It looks easy. Sit back, wait for people to call you with the sports cards and memorabilia they want to sell, write up a description, make a nice catalog and wait for the bids to roll in.
Of course, running an auction company is seldom that easy. With new firms coming into the business every year and smaller ones growing, not to mention the competition from eBay, it’s a daily stress test. Without stuff, there’s no auction. Without bidders, no one’s happy. Some of the companies are one or two-man operations. Others have bigger staffs and budgets. Each comes with its own set of problems.
In the sixth part of our Q&A with auction house officials, we asked: “What’s the most challenging part of your business these days? What do you spend the most amount of time doing?”
Steve Bloedow, Collect Auctions: “The most challenging part is simply keeping up with the volume of phone calls, payments, advertising, etc. Our most important goals are to treat each collection like it was our own and to pay within 30 days so there’s no down time. Most of our time is devoted to breaking down collections, putting them into logical lots and getting them ready for auction.”
David Hunt, Hunt Auctions: “While we thoroughly enjoy the auction business and the various clientele we come in contact with there are certainly challenges to operating such a business. Probably the biggest challenge is continuing to offer our clients the types of materials that they have become accustomed to over the past 20 years. Each year brings new obstacles with regard to authenticity, pricing estimation, and expansion of the client base, all of which must be met in order to insure the finest service that our customers deserve.”
J.P. Cohen, Memory Lane: “The most challenging part is finding high end items to offer to the market via privately or auction. This is why we feel the market value on high end items will continue to grow because the demand is high and the supply is low. Most of our time is spent marketing to new collectors and potential sellers. We feel there are still large collection out there waiting to be discovered.”
David Kohler, SCP Auctions: “It’s a competitive business. There are a lot of facets of marketing you have to utilize now to get the word out and bring bidders to the auction but we have a great team. We try to find good material first, but then it’s getting catalogs set, promoting what we’re doing and then the function of the auction itself. We have a public relations agency working for us. A lot of different things are involved when you’re doing it at a high level and there’s always something to do.”
Rob Lifson, Robert Edward Auctions: ” The most challenging part of our business is always properly processing all the items. The grading and authentication process, the research, the descriptions…it’s a full-time job. But as busy as we are working with the material, I guess we should also add “just getting the material”. We specialize only in very high quality material that is by nature rare, so just assembling our auction is inherently challenging. But we’re used to it, and most of the factors that control collections coming to us are out of our control, so we don’t spend a lot of time worrying about when collectors will decide to sell.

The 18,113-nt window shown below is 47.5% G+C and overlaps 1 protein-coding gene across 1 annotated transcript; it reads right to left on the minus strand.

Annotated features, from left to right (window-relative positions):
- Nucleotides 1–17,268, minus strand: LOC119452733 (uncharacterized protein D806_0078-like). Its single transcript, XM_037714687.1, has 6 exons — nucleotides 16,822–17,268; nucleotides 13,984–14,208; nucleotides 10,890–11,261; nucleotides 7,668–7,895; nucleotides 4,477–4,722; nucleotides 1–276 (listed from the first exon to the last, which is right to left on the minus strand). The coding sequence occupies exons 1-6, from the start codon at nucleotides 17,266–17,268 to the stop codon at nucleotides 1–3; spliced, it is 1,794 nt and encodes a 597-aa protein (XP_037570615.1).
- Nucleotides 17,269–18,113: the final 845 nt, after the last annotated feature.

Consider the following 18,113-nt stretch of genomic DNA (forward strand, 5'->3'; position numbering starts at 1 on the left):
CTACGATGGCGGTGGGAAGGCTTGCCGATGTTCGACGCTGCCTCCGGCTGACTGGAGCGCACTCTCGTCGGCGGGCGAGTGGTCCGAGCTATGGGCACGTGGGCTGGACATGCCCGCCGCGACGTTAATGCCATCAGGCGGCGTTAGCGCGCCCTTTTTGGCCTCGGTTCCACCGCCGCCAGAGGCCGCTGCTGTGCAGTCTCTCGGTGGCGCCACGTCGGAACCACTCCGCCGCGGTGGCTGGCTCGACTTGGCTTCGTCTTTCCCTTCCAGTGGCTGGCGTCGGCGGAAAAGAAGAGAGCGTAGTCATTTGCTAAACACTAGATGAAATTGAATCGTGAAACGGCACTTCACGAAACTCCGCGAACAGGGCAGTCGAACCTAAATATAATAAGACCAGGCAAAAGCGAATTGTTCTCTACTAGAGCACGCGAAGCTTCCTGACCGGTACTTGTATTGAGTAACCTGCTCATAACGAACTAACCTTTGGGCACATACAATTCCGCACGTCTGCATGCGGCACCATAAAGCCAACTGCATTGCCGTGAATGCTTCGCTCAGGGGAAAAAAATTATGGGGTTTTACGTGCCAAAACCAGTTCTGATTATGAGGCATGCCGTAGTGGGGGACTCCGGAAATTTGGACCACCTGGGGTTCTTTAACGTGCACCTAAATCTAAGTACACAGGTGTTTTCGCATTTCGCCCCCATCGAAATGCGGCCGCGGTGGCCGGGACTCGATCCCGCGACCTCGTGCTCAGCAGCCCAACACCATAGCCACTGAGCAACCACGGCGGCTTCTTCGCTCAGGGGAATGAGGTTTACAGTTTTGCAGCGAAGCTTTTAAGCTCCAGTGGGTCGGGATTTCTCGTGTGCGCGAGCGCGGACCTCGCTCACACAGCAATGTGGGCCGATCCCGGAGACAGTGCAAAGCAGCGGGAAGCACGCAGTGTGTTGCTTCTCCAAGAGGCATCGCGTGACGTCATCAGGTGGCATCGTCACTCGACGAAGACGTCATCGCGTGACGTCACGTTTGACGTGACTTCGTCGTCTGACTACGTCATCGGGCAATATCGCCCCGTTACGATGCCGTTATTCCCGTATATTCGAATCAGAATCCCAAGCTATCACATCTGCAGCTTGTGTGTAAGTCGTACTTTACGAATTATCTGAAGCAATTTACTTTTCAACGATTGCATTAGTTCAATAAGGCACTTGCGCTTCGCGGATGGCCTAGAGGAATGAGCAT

The reasons most of the material we offer becomes available are often major life events. Sometimes just working with families when there is a crisis is the most challenging part of the auction process. People are involved, and we have to be responsive to each unique situation. Of course it’s easiest when an advanced collector decides it’s just time to sell because they are retiring. But when there are really big collections that come to auction, it is not always that simple. Sometimes there is a serious illness involved that motivates the sale, or a collector has passed away and the family is left trying to deal with a very valuable collection (that sometimes represents most or all of the value of the estate) at a very difficult time. We have a lot of experience helping people in these situations.
It doesn’t show up in the write-ups. It doesn’t show up in the catalog. Collectors have no idea what’s involved. But helping people be comfortable when dealing with the extremely important financial issues of selling, during what is sometimes the most difficult time of their lives, is really one of the most important things we do. Helping people get top dollar for all their items is our job but there is a lot more to it. Giving them peace of mind while we do the best job possible for them is a part of the auction process that collectors don’t always see.”